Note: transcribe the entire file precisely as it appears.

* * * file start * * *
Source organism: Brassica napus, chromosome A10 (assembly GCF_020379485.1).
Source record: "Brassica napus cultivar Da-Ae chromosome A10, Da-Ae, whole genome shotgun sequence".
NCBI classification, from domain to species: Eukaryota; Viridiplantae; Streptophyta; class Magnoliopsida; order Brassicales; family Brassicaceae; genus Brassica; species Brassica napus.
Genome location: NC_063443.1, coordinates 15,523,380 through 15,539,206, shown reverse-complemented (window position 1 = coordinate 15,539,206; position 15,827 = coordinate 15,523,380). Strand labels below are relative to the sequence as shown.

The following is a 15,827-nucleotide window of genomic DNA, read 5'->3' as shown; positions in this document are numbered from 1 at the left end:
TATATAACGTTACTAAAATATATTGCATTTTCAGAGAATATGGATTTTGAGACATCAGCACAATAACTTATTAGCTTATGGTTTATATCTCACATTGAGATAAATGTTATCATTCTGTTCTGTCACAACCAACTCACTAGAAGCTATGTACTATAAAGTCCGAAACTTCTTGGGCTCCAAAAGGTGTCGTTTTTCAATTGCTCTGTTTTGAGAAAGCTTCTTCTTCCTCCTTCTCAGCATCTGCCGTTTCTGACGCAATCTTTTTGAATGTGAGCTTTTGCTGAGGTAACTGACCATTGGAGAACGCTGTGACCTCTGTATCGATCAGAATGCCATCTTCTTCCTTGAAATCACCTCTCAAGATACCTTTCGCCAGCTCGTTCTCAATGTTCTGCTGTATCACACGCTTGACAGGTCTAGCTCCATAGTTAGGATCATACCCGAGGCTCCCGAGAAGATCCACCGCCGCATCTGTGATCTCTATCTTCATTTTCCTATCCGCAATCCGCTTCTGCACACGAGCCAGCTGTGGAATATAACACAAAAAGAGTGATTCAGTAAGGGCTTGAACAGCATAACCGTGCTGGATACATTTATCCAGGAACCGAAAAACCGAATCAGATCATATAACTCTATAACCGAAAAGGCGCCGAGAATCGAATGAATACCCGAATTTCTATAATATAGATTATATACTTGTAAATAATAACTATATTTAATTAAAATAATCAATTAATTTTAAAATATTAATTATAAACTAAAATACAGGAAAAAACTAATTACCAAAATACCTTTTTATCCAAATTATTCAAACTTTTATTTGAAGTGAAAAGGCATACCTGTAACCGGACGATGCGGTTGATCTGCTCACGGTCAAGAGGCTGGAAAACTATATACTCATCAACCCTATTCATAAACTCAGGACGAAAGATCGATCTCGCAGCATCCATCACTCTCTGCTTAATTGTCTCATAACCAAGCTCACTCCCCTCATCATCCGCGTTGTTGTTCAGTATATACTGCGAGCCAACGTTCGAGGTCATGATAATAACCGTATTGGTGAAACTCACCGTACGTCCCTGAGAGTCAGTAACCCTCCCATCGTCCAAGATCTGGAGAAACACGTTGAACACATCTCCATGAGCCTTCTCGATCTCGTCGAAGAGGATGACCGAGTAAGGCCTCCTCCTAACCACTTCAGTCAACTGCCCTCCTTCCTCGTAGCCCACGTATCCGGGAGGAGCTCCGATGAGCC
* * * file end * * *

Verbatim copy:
Source organism: Brassica napus, chromosome A10 (assembly GCF_020379485.1).
Source record: "Brassica napus cultivar Da-Ae chromosome A10, Da-Ae, whole genome shotgun sequence".
NCBI classification, from domain to species: Eukaryota; Viridiplantae; Streptophyta; class Magnoliopsida; order Brassicales; family Brassicaceae; genus Brassica; species Brassica napus.
Genome location: NC_063443.1, coordinates 15,523,380 through 15,539,206, shown reverse-complemented (window position 1 = coordinate 15,539,206; position 15,827 = coordinate 15,523,380). Strand labels below are relative to the sequence as shown.

The following is a 15,827-nucleotide window of genomic DNA, read 5'->3' as shown; positions in this document are numbered from 1 at the left end:
TATATAACGTTACTAAAATATATTGCATTTTCAGAGAATATGGATTTTGAGACATCAGCACAATAACTTATTAGCTTATGGTTTATATCTCACATTGAGATAAATGTTATCATTCTGTTCTGTCACAACCAACTCACTAGAAGCTATGTACTATAAAGTCCGAAACTTCTTGGGCTCCAAAAGGTGTCGTTTTTCAATTGCTCTGTTTTGAGAAAGCTTCTTCTTCCTCCTTCTCAGCATCTGCCGTTTCTGACGCAATCTTTTTGAATGTGAGCTTTTGCTGAGGTAACTGACCATTGGAGAACGCTGTGACCTCTGTATCGATCAGAATGCCATCTTCTTCCTTGAAATCACCTCTCAAGATACCTTTCGCCAGCTCGTTCTCAATGTTCTGCTGTATCACACGCTTGACAGGTCTAGCTCCATAGTTAGGATCATACCCGAGGCTCCCGAGAAGATCCACCGCCGCATCTGTGATCTCTATCTTCATTTTCCTATCCGCAATCCGCTTCTGCACACGAGCCAGCTGTGGAATATAACACAAAAAGAGTGATTCAGTAAGGGCTTGAACAGCATAACCGTGCTGGATACATTTATCCAGGAACCGAAAAACCGAATCAGATCATATAACTCTATAACCGAAAAGGCGCCGAGAATCGAATGAATACCCGAATTTCTATAATATAGATTATATACTTGTAAATAATAACTATATTTAATTAAAATAATCAATTAATTTTAAAATATTAATTATAAACTAAAATACAGGAAAAAACTAATTACCAAAATACCTTTTTATCCAAATTATTCAAACTTTTATTTGAAGTGAAAAGGCATACCTGTAACCGGACGATGCGGTTGATCTGCTCACGGTCAAGAGGCTGGAAAACTATATACTCATCAACCCTATTCATAAACTCAGGACGAAAGATCGATCTCGCAGCATCCATCACTCTCTGCTTAATTGTCTCATAACCAAGCTCACTCCCCTCATCATCCGCGTTGTTGTTCAGTATATACTGCGAGCCAACGTTCGAGGTCATGATAATAACCGTATTGGTGAAACTCACCGTACGTCCCTGAGAGTCAGTAACCCTCCCATCGTCCAAGATCTGGAGAAACACGTTGAACACATCTCCATGAGCCTTCTCGATCTCGTCGAAGAGGATGACCGAGTAAGGCCTCCTCCTAACCACTTCAGTCAACTGCCCTCCTTCCTCGTAGCCCACGTATCCGGGAGGAGCTCCGATGAGCC